34 (34)

11(11)

4.17(1.86–9.49)

<0.01

GC

57(57)

73(73)

  

CC

9(9)

16 (16)

  

IL-6 (−572)

Sample size

98

100

  

GG

69(70.4)

65(65)

 

>0.05

GC

25(25.5)

33(33)

  

CC

4(4.1)

2(2)

  

IL-6 (−597)

Sample size

95

100

  

GG

62(65.3)

49(49)

1.96(1.06–3.63)

<0.05

GA

31(32.6)

48(48)

  

AA

2(2.1)

3(3)

  

Serum IL6 pg/ml

 

32.7 ± 5.9

10.5 ± 1.7

 

<0.01a

Abbreviations: IL6 interleukin 6, FS febrile seizures, OR odds ratio, CI 95 % confidence interval

Values in parentheses are percentages or data are presented as mean ± SD

P value < 0.05 indicates a significant difference

Chi-square test

a (Student t-test)

No significant association was evident between IL6 genotype and a positive family history of febrile seizures or epilepsy among studied patients; (P <0.05).

We found a significant increase in the frequency of the G allele (OR: 1.84; 95 % CI: 1.21–2.8; P <0.01) at the −174 position in IL-6 among the febrile seizure patients; where a concomitant significant decrease in the frequency of the C allele at the same position was observed compared to the control group (OR: 0.54; 95 % CI: 0.36–0.82; P <0.01); Table 3. On the other hand, no significant differences were found between the 2 groups in the allele frequencies for the −572 and −597 positions; Table 3.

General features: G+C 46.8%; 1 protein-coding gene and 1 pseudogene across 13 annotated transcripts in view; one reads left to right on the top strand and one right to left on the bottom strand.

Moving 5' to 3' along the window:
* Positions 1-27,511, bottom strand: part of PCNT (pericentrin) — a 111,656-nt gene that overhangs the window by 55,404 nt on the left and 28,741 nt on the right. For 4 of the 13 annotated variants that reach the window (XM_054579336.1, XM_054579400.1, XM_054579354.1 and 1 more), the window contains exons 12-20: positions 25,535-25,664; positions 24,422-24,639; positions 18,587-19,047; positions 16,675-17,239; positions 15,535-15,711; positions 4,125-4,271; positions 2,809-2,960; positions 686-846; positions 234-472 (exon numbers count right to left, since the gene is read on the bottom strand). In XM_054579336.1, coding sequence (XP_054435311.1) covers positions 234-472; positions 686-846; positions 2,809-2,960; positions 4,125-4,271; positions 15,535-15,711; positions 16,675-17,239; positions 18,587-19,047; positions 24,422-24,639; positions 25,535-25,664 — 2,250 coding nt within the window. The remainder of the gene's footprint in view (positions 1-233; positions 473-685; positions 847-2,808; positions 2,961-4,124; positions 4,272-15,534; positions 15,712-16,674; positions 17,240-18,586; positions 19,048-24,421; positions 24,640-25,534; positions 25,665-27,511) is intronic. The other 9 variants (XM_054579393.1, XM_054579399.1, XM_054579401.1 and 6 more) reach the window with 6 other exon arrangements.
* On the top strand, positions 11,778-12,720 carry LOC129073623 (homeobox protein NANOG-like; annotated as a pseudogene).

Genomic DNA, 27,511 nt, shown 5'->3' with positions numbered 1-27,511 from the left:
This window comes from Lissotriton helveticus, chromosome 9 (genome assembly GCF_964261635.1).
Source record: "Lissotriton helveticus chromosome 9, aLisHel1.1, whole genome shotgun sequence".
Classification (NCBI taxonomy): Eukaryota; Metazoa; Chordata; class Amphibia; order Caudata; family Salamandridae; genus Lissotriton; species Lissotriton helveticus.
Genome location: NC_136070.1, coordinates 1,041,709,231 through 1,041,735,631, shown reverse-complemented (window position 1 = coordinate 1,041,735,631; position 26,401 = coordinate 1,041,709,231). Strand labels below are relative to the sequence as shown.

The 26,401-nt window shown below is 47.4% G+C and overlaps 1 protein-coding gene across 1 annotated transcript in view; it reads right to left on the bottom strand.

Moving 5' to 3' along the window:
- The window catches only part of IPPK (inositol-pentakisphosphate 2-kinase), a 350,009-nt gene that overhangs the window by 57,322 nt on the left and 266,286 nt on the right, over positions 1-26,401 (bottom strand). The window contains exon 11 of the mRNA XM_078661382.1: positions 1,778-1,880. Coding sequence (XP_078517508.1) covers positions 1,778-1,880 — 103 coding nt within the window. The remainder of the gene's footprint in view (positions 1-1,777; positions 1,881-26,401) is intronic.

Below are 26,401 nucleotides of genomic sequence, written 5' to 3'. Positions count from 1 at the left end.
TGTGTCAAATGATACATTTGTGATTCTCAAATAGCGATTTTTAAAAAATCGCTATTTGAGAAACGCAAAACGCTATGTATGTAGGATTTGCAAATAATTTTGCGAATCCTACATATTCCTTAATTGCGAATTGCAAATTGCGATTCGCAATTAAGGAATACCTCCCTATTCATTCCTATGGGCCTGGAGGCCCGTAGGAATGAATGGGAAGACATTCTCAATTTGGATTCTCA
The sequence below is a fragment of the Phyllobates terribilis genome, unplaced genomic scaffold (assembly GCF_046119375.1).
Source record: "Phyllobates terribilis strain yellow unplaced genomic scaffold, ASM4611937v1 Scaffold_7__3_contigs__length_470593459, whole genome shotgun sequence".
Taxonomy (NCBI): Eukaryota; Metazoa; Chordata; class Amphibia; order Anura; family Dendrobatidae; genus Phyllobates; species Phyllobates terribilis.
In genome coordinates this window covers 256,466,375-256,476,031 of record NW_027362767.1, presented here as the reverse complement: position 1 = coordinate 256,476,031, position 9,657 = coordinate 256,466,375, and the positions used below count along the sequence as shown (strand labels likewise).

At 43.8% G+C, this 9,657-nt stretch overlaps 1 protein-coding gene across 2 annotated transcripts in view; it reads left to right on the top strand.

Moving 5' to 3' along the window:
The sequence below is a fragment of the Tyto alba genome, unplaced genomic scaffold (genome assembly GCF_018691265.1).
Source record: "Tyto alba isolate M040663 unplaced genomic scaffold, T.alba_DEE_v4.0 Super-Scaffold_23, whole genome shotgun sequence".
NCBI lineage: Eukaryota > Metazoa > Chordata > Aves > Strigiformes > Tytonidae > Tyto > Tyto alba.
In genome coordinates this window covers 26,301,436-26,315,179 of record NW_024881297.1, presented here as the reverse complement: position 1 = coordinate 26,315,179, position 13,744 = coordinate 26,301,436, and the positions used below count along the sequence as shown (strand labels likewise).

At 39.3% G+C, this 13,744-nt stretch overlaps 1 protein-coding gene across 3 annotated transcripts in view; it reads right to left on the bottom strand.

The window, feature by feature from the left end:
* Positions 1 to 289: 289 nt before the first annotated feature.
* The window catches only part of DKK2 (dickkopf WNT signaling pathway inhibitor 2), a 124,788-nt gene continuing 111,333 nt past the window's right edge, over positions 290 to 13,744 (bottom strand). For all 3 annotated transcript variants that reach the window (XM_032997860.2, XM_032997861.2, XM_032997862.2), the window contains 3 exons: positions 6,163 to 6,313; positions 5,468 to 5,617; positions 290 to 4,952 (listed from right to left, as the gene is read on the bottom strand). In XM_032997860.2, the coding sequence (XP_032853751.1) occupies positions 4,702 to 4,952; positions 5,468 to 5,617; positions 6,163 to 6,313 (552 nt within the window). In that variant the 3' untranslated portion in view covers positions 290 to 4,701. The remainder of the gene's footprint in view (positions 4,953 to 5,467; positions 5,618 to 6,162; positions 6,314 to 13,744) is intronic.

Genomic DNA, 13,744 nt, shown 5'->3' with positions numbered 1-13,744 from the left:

Table 3

Distribution of IL-6 Alleles Frequency in patients with febrile seizures (FS) and the control group

Gene Polymorphism

Alleles

Patients n(%)

Controls n(%)

OR(95 % CI)

P

IL-6 (−174)

Sample size

100

100

  

G

125(63)

95(48)

1.84 (1.21–2.8)

<0.01

C

75(37)

105(52)

0.54(0.36–0.82)

<0.01

IL-6 (−572)

Sample size

98

100

  

G

163(83)

163(81)

 

>0.05

C

33(17)

37(19)

  

IL-6 (−597)

Sample size

95

100

  

G

155(82)

146(73)

 

>0.05

A

35(18)

54(27)

  

Abbreviations: IL6 interleukin 6, FS febrile seizures, OR odds ratio, CI 95 % confidence interval

P value < 0.05 indicates a significant difference

Chi-square test